I went and spoke to the ranking Police Officer ( a different one), imploring him to open the gate to let the rest of our group out. He told me that I can point at them and let only 3 out. I agreed. As I was about to chose the rest of my group, including Gimmy, the police Officer said "On one condition. Not that one" pointing at him. Looking at him, I muttered "I am sorry", and started pointing my friends out. Suddenly everybody knew my name and started shouting at me to choose them to get out as well, so I started pulling everybody that I could out, bringing out 8 people instead of 3 until the Police removed me and shut the gate again. The Officer looked at me and said : "I said only 3", to which I responded "yeah, but they are all my friends and its Ramadan. Happy Ramadan to you", so he shooed me away, and told me to start moving or else we will all get arrested for real. So we started walking towards the side street we came from, grouping together the original group with the extras I pulled out. The three of them knew Gimmy. We started debating what we should do, so I decided to call him and found him answering: "Yes, they let me out. I am coming right now!". So we told him where we were, and when I started seeing his sillouhette coming towards us I started running towards him, except that he wasn't answering my calls. Instead he was starting to move faster, almost running, and pointed towards me with his hand to stay away.

And then he suddenly broke into sprint and went into a side street…

…and then I noticed 4 other big men that were behind him, who suddenly started sprinting and ran behind Gimmy as well.

Gimmy was being chased!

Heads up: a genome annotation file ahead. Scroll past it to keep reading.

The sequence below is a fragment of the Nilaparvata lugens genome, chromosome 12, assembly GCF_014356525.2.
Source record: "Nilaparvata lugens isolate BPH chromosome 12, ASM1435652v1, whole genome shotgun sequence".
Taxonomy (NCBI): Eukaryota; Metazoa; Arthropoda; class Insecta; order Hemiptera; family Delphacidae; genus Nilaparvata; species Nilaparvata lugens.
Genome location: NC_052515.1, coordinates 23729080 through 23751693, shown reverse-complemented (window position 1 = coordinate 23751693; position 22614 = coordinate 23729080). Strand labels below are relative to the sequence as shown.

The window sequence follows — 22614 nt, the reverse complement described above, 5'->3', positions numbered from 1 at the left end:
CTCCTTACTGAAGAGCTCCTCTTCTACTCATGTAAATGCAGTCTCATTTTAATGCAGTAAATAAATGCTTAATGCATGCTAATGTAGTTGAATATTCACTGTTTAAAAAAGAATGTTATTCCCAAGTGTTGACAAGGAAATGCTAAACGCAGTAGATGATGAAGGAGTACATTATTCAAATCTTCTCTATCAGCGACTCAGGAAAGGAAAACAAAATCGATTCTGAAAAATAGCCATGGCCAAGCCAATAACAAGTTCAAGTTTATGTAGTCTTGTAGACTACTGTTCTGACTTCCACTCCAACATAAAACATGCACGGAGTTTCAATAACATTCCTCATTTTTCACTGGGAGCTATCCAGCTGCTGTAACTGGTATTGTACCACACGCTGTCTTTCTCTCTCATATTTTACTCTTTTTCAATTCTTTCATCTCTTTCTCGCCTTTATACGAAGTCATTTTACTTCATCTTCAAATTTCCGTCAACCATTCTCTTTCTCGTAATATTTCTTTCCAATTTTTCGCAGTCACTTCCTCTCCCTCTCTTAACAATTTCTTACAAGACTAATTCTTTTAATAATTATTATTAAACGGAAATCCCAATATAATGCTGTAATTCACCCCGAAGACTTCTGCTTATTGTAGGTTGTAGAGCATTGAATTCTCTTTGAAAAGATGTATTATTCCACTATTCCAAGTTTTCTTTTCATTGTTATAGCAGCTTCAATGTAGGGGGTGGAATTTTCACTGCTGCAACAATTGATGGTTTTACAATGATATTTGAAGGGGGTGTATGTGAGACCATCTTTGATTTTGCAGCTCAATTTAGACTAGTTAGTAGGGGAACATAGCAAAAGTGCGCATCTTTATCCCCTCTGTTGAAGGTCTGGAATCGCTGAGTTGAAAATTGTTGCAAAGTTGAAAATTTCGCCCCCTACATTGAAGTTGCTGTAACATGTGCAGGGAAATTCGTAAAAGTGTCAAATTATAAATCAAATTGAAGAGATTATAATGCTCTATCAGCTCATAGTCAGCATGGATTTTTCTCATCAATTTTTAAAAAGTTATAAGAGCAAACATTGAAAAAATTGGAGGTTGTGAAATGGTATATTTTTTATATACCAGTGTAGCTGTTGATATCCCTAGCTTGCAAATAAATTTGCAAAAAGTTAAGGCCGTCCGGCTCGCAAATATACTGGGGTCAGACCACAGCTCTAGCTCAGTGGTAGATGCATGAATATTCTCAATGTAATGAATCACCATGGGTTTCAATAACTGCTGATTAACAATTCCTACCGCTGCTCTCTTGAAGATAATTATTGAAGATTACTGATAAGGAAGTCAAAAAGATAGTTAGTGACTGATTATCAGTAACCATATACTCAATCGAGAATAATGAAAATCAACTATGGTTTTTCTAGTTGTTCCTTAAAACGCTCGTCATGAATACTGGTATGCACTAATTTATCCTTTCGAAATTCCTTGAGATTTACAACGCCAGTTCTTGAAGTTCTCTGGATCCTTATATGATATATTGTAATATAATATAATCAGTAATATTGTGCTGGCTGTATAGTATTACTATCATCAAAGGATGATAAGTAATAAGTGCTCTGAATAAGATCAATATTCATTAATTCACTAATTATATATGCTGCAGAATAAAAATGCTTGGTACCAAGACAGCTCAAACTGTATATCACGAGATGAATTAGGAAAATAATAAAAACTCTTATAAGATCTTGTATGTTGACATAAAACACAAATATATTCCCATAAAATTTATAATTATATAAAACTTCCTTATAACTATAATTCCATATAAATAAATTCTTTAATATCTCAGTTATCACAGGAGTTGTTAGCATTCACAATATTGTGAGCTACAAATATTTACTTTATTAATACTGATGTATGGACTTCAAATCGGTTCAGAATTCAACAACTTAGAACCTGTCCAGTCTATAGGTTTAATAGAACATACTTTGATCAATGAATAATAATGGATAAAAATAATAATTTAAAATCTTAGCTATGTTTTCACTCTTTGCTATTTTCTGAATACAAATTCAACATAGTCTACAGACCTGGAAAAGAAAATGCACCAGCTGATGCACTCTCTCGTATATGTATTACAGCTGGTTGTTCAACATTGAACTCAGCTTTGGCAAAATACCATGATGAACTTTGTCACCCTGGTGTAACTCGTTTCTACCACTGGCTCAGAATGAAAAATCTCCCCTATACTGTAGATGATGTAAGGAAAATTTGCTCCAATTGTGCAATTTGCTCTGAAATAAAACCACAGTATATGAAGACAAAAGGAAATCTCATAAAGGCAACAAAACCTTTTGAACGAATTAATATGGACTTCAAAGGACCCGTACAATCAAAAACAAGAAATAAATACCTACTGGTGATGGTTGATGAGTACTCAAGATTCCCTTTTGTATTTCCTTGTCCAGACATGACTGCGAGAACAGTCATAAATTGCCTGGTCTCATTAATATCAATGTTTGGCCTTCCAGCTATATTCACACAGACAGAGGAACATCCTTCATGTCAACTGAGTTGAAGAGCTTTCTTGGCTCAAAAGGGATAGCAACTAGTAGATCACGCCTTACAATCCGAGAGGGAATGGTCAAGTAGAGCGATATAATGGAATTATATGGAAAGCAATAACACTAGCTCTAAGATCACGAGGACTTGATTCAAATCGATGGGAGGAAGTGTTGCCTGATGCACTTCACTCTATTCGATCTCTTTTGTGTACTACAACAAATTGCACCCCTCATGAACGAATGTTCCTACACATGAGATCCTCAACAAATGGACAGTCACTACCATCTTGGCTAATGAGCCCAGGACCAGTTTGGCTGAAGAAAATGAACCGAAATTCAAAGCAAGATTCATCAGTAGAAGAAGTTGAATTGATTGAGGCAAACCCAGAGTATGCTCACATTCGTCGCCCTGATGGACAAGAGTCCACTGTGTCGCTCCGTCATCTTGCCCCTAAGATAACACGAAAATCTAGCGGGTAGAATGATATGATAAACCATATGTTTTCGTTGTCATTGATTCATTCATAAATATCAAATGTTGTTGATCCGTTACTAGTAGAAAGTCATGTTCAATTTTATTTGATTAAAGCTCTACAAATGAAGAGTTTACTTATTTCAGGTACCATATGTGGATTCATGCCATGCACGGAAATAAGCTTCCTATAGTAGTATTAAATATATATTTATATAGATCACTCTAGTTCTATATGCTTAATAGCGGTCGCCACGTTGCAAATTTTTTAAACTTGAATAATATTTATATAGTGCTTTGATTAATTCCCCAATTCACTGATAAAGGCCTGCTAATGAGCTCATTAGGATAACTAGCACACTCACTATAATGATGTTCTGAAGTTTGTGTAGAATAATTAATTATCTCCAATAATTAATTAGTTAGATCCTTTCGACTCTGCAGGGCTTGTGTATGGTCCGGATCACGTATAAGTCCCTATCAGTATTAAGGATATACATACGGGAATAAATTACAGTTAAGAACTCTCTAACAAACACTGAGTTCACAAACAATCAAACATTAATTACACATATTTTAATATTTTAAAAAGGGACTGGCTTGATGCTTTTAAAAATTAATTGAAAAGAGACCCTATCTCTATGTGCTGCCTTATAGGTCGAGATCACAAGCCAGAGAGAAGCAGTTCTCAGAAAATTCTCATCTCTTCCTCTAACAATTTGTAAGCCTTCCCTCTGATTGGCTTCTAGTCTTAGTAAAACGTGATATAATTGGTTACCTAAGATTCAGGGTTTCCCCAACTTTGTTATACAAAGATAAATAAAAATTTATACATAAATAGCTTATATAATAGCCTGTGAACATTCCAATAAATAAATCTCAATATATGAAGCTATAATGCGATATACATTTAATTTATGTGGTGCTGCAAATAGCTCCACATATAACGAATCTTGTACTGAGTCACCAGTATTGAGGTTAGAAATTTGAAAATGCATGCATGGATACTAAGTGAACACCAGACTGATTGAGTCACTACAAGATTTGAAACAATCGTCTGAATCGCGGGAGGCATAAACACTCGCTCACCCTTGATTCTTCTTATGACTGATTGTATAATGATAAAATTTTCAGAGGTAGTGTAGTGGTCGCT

I ran towards the group, telling them to start moving. They asked me "What's wrong? Where did Gimmy Go?"

"He ran this way. He is being chased by 4 plainclothed police officers", I respond.

"But why? They let him out!" M. said.

"So that they can beat him up later away from the media." One of the three joining us said. He then looked at his two buddies and said, "Let's go after them, to make sure he is ok!" and they started running towards that side street, and then stopped suddenly, when they saw a gorup of girls they knew, and started chatting with them. Probably telling them heroic stories about the protest they just got out of. The rescue Gimmy Calvary got shut down by a 3 protester groupies. The Kid was on his own.

"Let's run and get the car", I said to M. as I started pulling her away with me.

"What the fuck are they doing? Is this the time to pick up chicks? Weren't they gonna.."  

"Well, they saw a chance to score Punanni and they took it over helping their friend M. Ok? We are gonna have to get him. So LET'S RUN."

She looked at me for one second and then she started sprinting, and I am with her and the rest of the group behind us. I call Gimmy, and ask him for his location. We agree to rendez-vous at Talaat Harb square again, because its crowded and they wouldn't be able to secretly beat him up there. Not to mention, numbers in strength. In 3 minutes we bumped into him and I look for the 4 guys and I don't see them. He lost them. Relief washes over me, but we are not out of the woods yet, so we immediately head to the cars to go home. On the way there, Gimmy gets a phone call from the 3 guys who were supposed to come to his rescue, asking him how he is doing and if he was ok. They then asked him if he wanted to join them at the Borsa Cafe, cause everybody who was in the protest is there.

God I hate Downtown activists! 

Two days later, the Mahalla strike was over. The workers were victorious. A settlement with the state-owned company was reached, and they were going to get paid their rightfully acquired salaries and profit shares. The moment the news broke out that the Mahalla workers got their rights, 2 other workers Protests broke out in Domyat  and Tanta. The workers saw that this government , for the first time ever, responds to pressure, and they are taking full advantage of the opportunity. Good for them. 

Yeah, we are heading towards some seriously dark days, but glimmers of hope still exist! 

Kefayah Demonstration tonight

Tonight @9 PM, Talaat Harb Square, to protest the jailing of the 4 Opposition Newspapers editors in Chief and in solidarity with the Mahalla workers protest. I know it's a thursday night in Ramadan and all, but, like, you can always smoke shisha later. Be there!

Round 2